When you scan an image from a book, it will contain DOTS, these are from the halftone printing method that uses same color dots of varying sizes to trick the eye. Anyway it’s the printing method used in books, newspaper etc.
But when you scan the image, you can’t really DO a whole lot with it, if you scan at a low res, you get a gray indistinct image, and if you scan at a high resolution you get a LOT of dots. Granted if you scan it high, and save it low, it will be clearer, but the odds are good you will still have a checkerboard pattern running through the image.
There is a that will help you remove repeating patterns, such as halftone dots or when a photo is printed on textured paper. It also works for Paint Shop Pro and CorelPhotopaint. After installation the Fourier Transform Plug-in appears as a filter. You run the filter against the image, then using the ‘red channel’ display you remove the frequencies that cause the repeating patter, then you run the inverse filter. It takes some practice, but the instructions are quite clear. The only thing they don’t tell you is that there is a size limit to the file you can work on, I found that 450dpi is ideal, but your mileage may vary. (If your red channel appears black your file is too big.) I try to do all my restorations at a high a resolution as I can, and then save down to a workable dpi. Things look much better that way.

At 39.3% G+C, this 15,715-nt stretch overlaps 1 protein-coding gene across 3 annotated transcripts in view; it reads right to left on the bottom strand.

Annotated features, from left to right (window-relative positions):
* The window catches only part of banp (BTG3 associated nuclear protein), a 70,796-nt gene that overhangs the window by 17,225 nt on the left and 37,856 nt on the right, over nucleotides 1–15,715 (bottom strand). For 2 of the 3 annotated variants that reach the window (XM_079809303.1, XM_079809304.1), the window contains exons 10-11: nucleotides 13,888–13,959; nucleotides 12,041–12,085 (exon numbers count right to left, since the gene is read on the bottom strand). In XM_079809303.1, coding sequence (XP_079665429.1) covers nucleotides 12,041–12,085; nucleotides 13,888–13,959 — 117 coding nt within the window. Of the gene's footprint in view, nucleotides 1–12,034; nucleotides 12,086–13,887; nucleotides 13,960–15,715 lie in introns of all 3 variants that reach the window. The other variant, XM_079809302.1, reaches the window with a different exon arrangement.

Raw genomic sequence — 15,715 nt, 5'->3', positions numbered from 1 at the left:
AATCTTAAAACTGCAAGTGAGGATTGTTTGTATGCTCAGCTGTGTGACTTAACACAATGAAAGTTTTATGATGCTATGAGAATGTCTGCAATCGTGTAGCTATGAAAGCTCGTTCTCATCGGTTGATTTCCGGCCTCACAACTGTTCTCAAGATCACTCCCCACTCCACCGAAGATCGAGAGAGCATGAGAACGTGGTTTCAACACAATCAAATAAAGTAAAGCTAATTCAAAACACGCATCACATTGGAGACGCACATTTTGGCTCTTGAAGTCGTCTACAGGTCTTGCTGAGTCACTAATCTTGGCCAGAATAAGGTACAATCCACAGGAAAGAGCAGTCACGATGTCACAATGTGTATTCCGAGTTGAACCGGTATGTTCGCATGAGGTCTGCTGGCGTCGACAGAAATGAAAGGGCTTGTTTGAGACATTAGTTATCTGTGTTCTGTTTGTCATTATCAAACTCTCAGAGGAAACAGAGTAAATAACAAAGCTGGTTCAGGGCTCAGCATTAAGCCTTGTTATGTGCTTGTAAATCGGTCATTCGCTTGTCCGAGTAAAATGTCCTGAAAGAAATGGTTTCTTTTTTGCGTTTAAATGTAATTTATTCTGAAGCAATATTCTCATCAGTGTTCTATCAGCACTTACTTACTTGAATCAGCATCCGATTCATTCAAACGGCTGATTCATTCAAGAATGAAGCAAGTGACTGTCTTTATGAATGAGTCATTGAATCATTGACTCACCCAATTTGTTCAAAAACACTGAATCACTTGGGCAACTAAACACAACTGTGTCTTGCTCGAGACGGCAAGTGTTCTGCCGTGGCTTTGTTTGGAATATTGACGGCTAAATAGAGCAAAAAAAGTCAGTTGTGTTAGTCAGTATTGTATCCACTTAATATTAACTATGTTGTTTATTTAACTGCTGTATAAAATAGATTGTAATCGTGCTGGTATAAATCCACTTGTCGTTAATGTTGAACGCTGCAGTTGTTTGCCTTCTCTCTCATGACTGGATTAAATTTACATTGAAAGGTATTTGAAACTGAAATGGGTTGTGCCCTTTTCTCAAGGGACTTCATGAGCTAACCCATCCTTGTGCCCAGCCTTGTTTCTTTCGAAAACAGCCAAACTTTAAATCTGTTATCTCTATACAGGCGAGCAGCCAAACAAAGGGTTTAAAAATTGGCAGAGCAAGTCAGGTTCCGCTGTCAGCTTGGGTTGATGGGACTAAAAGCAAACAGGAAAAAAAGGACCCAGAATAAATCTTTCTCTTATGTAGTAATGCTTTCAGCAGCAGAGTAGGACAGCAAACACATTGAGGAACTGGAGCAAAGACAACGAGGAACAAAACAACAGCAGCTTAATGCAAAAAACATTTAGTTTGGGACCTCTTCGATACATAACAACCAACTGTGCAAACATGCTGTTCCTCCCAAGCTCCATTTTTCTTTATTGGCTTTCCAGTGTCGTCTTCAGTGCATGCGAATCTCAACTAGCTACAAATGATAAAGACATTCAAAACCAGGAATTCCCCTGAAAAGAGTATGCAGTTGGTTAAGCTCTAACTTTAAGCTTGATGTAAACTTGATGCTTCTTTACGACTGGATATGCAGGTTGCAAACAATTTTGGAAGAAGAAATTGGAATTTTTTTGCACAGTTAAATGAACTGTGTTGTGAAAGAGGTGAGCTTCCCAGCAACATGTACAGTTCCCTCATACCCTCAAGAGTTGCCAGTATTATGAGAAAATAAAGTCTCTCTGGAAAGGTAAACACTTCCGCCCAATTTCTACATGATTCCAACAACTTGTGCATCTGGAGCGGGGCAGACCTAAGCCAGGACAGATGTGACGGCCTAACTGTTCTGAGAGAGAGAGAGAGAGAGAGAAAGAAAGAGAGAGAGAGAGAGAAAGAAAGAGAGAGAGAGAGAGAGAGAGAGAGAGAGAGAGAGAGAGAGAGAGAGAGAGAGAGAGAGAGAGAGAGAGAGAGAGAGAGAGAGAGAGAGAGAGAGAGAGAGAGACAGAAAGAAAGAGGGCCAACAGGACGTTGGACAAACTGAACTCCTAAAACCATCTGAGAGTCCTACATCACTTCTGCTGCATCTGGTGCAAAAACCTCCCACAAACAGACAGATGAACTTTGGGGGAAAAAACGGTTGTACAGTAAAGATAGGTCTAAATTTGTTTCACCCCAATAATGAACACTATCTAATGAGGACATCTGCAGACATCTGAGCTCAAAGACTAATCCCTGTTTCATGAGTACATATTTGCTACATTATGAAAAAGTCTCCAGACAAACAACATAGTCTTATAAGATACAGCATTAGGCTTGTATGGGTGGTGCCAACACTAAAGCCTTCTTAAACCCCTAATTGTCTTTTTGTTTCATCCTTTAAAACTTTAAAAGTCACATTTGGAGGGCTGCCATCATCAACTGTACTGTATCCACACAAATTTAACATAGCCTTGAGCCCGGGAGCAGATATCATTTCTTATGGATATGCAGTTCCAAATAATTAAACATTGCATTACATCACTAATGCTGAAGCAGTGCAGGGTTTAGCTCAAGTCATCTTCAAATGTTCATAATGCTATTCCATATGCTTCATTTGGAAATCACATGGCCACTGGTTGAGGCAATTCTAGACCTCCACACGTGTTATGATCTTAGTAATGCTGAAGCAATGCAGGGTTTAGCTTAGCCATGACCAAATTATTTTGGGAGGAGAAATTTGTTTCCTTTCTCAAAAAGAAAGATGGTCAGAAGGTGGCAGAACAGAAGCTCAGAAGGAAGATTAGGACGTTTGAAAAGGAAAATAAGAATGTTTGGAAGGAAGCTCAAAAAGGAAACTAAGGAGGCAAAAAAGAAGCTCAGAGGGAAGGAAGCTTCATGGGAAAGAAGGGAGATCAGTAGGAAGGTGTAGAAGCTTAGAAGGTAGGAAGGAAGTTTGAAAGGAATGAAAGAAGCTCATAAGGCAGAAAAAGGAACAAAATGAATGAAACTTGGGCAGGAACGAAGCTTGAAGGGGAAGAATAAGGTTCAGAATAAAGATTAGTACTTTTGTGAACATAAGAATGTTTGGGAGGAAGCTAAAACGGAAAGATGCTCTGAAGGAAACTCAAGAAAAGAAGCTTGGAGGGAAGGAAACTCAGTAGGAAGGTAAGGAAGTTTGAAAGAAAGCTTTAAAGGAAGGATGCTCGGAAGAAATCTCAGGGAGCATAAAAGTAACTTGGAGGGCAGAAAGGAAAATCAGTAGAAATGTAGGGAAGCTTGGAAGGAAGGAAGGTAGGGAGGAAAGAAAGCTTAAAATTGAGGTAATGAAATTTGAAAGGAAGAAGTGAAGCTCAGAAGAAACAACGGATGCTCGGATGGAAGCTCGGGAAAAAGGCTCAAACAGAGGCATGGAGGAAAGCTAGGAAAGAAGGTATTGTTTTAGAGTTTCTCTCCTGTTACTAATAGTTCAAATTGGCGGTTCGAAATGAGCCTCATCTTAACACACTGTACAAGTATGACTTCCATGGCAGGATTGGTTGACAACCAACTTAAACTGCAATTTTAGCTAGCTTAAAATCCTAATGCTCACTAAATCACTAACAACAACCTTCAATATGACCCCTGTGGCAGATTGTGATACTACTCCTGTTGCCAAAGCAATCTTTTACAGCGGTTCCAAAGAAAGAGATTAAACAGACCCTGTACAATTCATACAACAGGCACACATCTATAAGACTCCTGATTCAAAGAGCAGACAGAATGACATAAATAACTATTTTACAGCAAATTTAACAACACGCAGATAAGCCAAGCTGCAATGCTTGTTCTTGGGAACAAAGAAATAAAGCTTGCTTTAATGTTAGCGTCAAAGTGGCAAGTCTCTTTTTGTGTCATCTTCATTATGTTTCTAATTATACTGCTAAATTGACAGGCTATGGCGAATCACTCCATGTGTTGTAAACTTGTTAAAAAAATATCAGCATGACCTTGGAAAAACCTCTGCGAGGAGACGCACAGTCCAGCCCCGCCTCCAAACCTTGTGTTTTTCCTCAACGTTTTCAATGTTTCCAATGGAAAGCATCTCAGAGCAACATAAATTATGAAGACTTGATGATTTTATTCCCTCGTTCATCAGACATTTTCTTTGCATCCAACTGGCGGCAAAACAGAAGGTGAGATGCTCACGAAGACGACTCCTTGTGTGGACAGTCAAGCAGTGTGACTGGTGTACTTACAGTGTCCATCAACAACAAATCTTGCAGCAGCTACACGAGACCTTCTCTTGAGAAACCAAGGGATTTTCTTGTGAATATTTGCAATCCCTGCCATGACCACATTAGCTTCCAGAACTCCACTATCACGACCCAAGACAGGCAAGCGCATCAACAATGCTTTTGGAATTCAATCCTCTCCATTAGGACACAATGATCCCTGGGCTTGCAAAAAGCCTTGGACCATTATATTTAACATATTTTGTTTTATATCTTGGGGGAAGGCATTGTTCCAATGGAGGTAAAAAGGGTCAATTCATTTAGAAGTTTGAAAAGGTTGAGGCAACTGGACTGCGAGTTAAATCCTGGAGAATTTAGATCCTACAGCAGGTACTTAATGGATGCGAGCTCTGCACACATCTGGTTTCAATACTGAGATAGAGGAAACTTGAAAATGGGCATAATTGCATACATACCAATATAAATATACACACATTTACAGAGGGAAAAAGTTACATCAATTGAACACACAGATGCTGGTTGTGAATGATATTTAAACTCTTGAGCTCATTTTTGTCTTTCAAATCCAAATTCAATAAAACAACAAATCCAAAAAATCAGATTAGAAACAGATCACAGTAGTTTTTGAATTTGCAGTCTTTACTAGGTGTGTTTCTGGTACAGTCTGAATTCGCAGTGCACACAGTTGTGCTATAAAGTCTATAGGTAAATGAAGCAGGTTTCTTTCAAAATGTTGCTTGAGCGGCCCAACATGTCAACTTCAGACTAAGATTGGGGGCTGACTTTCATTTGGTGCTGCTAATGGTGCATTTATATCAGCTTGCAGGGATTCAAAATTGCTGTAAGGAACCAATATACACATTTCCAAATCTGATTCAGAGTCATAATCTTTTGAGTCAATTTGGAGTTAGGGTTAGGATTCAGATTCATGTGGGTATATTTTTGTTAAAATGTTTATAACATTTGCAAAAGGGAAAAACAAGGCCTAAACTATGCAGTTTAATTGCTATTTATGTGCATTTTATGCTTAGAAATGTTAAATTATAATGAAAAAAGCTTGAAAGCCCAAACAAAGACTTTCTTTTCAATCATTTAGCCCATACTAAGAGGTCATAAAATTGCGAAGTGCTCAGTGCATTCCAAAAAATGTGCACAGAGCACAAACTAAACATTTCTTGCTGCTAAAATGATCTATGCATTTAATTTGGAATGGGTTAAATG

I have used the filter on several images, with varying results, one with a lot of text, still came out poorly, but others like the one below came out spectacularly.
Download and install the filters, and next time you are scanning out of a book or newspaper, you can stomp out the dots.